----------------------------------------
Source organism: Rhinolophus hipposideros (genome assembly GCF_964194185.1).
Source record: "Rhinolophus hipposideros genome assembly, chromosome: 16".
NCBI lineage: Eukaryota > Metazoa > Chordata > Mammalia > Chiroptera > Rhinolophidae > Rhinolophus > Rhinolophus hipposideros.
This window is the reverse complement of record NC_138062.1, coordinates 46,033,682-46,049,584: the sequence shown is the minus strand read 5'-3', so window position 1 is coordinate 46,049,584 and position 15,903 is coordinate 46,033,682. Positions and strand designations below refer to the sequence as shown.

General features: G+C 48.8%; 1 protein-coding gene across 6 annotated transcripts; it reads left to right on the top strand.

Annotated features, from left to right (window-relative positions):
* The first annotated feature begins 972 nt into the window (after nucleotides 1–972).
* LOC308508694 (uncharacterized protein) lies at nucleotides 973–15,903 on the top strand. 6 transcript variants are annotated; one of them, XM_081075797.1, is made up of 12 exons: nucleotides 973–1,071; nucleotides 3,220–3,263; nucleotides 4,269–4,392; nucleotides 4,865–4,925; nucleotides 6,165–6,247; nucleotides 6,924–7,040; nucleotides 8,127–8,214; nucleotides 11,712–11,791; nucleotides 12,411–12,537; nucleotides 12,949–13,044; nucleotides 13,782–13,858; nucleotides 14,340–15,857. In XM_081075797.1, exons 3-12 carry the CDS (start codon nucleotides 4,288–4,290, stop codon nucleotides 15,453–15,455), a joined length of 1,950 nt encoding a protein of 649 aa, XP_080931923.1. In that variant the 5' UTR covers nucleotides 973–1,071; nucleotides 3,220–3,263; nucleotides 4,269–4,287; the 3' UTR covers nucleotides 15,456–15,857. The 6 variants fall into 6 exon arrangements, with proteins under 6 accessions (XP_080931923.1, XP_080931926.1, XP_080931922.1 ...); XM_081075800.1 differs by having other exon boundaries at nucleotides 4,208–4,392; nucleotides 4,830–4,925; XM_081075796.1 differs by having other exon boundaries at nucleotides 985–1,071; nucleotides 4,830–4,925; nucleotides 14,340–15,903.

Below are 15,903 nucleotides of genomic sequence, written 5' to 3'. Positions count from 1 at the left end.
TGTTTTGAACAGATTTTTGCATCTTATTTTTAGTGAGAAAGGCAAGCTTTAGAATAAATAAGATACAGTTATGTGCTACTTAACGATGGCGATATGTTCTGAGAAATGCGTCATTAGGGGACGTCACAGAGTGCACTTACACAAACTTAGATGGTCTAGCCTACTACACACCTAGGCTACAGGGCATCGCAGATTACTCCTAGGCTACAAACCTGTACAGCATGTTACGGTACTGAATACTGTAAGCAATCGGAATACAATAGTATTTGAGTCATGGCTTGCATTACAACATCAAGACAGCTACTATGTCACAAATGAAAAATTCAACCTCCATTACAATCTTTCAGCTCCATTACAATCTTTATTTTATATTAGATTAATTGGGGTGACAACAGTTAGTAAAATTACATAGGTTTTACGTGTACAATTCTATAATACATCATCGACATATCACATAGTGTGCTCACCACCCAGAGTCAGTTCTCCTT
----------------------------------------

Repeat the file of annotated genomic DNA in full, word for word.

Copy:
Source organism: Rhinolophus hipposideros (genome assembly GCF_964194185.1).
Source record: "Rhinolophus hipposideros genome assembly, chromosome: 16".
NCBI lineage: Eukaryota > Metazoa > Chordata > Mammalia > Chiroptera > Rhinolophidae > Rhinolophus > Rhinolophus hipposideros.
This window is the reverse complement of record NC_138062.1, coordinates 46,033,682-46,049,584: the sequence shown is the minus strand read 5'-3', so window position 1 is coordinate 46,049,584 and position 15,903 is coordinate 46,033,682. Positions and strand designations below refer to the sequence as shown.

General features: G+C 48.8%; 1 protein-coding gene across 6 annotated transcripts; it reads left to right on the top strand.

Annotated features, from left to right (window-relative positions):
* The first annotated feature begins 972 nt into the window (after nucleotides 1–972).
* LOC308508694 (uncharacterized protein) lies at nucleotides 973–15,903 on the top strand. 6 transcript variants are annotated; one of them, XM_081075797.1, is made up of 12 exons: nucleotides 973–1,071; nucleotides 3,220–3,263; nucleotides 4,269–4,392; nucleotides 4,865–4,925; nucleotides 6,165–6,247; nucleotides 6,924–7,040; nucleotides 8,127–8,214; nucleotides 11,712–11,791; nucleotides 12,411–12,537; nucleotides 12,949–13,044; nucleotides 13,782–13,858; nucleotides 14,340–15,857. In XM_081075797.1, exons 3-12 carry the CDS (start codon nucleotides 4,288–4,290, stop codon nucleotides 15,453–15,455), a joined length of 1,950 nt encoding a protein of 649 aa, XP_080931923.1. In that variant the 5' UTR covers nucleotides 973–1,071; nucleotides 3,220–3,263; nucleotides 4,269–4,287; the 3' UTR covers nucleotides 15,456–15,857. The 6 variants fall into 6 exon arrangements, with proteins under 6 accessions (XP_080931923.1, XP_080931926.1, XP_080931922.1 ...); XM_081075800.1 differs by having other exon boundaries at nucleotides 4,208–4,392; nucleotides 4,830–4,925; XM_081075796.1 differs by having other exon boundaries at nucleotides 985–1,071; nucleotides 4,830–4,925; nucleotides 14,340–15,903.

Below are 15,903 nucleotides of genomic sequence, written 5' to 3'. Positions count from 1 at the left end.
TGTTTTGAACAGATTTTTGCATCTTATTTTTAGTGAGAAAGGCAAGCTTTAGAATAAATAAGATACAGTTATGTGCTACTTAACGATGGCGATATGTTCTGAGAAATGCGTCATTAGGGGACGTCACAGAGTGCACTTACACAAACTTAGATGGTCTAGCCTACTACACACCTAGGCTACAGGGCATCGCAGATTACTCCTAGGCTACAAACCTGTACAGCATGTTACGGTACTGAATACTGTAAGCAATCGGAATACAATAGTATTTGAGTCATGGCTTGCATTACAACATCAAGACAGCTACTATGTCACAAATGAAAAATTCAACCTCCATTACAATCTTTCAGCTCCATTACAATCTTTATTTTATATTAGATTAATTGGGGTGACAACAGTTAGTAAAATTACATAGGTTTTACGTGTACAATTCTATAATACATCATCGACATATCACATAGTGTGCTCACCACCCAGAGTCAGTTCTCCTT